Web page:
Luke Hales/Daily. Buy this photo. Jacob Denner gave up just one run in five innings in Michigan's third game against Penn State last weekend.

So far this season, the Michigan baseball team’s offense has driven its success. The Wolverines poured in a staggering 17 runs during the first half of last Saturday’s double-header and erupted later that afternoon for a comeback victory. 

However, despite losing in extras on Friday and allowing six runs during Saturday’s second game, Michigan’s pitching staff was excellent in crunch time. After the fourth inning of each game, they surrendered one run to Penn State. 

“We have been pitching and playing defense consistently,” Michigan coach Erik Bakich said. “It’s just about competing pitch to pitch.”

During the first game on Friday, redshirt sophomore left-hander Steven Hajjar faced trouble early, allowing two runs in the bottom of the second inning. After that, though, he was nearly unhittable. The Nittany Lions mustered only two more baserunners against Hajjar and let Michigan’s bats make up the deficit. 

“Steve is very consistent. He put us in a position to win, he got us to the seventh inning,” Bakich said. “He pitched out of some big jams. He set the tone that a Friday night pitcher needs to set.”

While the Wolverines eventually lost on a walk-off single in the 10th off of junior right-hander Willie Weiss, their bullpen held the Nittany Lions scoreless in the three innings prior.

Game two did not begin well for Michigan’s starter, sophomore right-hander Cameron Weston, either. He gave up one run in the first inning and blew a three-run lead in the fourth. But, like Hajjar in the first game, he was dominant afterward, holding Penn State off the board for his final two innings. 

Bakich then turned the ball over to redshirt junior right-hander Isaiah Paige and, eventually, to freshman left-hander Connor O’Halloran. They gave up a combined one hit, but their contributions were overshadowed by an explosive 17-run effort from the offense. 

“It preserves our bullpen, it minimizes the other team,” Bakich said. “To have a guy like (Weston) that’s usually very efficient with his pitches, even though he got into some trouble early in his outing, he found a way to recover and settle the game down.”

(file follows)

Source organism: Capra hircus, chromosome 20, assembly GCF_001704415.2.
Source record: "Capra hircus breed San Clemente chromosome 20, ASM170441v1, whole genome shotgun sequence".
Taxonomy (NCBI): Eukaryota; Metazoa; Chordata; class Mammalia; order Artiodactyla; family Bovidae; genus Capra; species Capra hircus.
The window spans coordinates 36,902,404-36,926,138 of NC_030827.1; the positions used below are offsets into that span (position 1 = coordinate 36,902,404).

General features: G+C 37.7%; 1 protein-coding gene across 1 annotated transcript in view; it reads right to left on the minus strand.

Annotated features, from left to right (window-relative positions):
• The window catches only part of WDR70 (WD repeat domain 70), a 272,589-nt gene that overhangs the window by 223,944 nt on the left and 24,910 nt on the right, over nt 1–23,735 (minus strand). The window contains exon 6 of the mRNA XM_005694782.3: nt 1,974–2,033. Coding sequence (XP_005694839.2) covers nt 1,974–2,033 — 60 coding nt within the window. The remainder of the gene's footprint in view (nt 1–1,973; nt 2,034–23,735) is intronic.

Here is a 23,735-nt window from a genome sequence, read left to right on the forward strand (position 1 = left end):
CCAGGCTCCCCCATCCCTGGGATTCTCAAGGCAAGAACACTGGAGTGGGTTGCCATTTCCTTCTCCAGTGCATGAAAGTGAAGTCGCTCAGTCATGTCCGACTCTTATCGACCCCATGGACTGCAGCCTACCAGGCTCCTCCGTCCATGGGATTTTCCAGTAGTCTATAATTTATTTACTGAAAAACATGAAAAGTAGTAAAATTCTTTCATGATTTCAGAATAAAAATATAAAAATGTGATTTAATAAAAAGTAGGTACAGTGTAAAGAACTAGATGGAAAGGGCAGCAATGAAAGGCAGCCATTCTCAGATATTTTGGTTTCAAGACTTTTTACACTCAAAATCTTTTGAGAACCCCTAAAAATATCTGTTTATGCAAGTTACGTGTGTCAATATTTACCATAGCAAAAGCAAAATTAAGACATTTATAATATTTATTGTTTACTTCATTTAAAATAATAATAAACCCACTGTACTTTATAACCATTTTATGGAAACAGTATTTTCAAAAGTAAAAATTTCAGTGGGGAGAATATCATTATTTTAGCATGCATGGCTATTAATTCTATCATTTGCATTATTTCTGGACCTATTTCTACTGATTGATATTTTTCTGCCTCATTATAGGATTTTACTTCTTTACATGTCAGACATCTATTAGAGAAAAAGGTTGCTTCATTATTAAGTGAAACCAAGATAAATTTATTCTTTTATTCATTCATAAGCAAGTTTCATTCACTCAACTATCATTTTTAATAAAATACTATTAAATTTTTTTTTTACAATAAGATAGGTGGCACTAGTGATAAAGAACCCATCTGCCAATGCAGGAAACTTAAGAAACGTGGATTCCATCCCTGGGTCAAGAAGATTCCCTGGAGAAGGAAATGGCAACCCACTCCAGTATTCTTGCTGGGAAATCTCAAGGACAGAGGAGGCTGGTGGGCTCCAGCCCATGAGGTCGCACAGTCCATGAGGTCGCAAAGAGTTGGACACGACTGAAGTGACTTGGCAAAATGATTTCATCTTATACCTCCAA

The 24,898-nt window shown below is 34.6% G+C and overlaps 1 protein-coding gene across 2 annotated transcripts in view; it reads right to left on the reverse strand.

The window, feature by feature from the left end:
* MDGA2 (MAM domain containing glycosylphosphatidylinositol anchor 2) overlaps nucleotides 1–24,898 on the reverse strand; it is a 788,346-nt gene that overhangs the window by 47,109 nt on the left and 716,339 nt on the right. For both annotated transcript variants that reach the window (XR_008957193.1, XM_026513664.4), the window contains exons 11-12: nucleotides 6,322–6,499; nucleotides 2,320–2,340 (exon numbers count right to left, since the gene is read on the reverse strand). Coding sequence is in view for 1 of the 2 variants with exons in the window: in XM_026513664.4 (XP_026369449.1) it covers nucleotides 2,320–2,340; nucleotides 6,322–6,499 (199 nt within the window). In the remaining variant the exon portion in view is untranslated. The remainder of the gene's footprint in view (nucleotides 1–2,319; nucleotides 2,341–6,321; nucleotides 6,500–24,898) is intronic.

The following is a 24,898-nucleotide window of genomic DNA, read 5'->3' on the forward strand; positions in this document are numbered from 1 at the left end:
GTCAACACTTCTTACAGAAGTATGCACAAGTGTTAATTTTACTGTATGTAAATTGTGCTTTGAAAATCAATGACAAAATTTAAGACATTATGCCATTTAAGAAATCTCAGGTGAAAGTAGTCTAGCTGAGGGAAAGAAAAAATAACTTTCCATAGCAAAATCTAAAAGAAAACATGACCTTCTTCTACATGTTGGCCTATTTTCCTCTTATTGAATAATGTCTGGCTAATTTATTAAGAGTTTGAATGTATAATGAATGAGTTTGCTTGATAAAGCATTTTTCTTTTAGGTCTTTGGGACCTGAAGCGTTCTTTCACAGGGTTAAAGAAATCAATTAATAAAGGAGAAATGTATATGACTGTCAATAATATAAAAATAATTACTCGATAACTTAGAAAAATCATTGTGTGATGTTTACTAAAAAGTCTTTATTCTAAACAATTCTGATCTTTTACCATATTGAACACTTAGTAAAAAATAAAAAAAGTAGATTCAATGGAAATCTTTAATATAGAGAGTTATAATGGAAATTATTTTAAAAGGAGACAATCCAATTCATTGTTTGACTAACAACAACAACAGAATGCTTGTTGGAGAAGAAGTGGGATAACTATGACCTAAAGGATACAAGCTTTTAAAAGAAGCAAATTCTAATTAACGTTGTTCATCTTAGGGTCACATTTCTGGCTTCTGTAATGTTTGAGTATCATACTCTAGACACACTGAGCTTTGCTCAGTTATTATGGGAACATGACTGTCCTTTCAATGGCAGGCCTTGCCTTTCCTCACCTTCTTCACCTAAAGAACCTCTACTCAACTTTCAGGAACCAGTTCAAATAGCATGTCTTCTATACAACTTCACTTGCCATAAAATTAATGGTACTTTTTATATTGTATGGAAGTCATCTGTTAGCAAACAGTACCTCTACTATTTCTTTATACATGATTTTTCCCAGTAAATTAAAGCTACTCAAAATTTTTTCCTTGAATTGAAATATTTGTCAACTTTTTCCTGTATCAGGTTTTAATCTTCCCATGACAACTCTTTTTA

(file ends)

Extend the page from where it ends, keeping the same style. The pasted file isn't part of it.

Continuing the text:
Michigan has seen varying results with its staff in the previous series. Against Michigan State, the staff was solid in a losing effort. The next game, they let up seven runs but the bats carried them to the win. 

Versus Illinois it was much of the same. In game one, they faltered. In game two, they were brilliant. 

Penn State jumped ahead early in the third game, quickly erasing a one-run deficit. The Nittany Lions hit well against senior right-hander Blake Beers from the start, forcing him out of the game after two and two-third innings and five earned runs. Redshirt junior left-hander Ben Dragani came in relief, but, like Beers, he did not find success against Penn State. Bakich then turned to sophomore left-hander Jacob Denner, who kept the Wolverines in the game. He went five innings and surrendered only one earned run.

“There’s no safe score in college baseball anymore, regardless of what the scoreboard is, whether we’re up or down,” Bakich said. “I think college baseball is filled with high-level competitors. We know how quickly the score can change.”

In addition to Denner’s performance, Weiss redeemed himself, posting two scoreless frames. The Wolverines would go on to win that game in 10 innings, with Weiss recording the win.

“At this level, all the players are good, and all the teams are good,” Bakich said. “There really isn’t any lack of belief if we’re trailing and there isn’t any complacency if we’re ahead.”

With Michigan’s knack for clutch hitting, the depth of steady arms in the bullpen is reassuring. That consistency should serve the Wolverines well throughout their Big Ten schedule.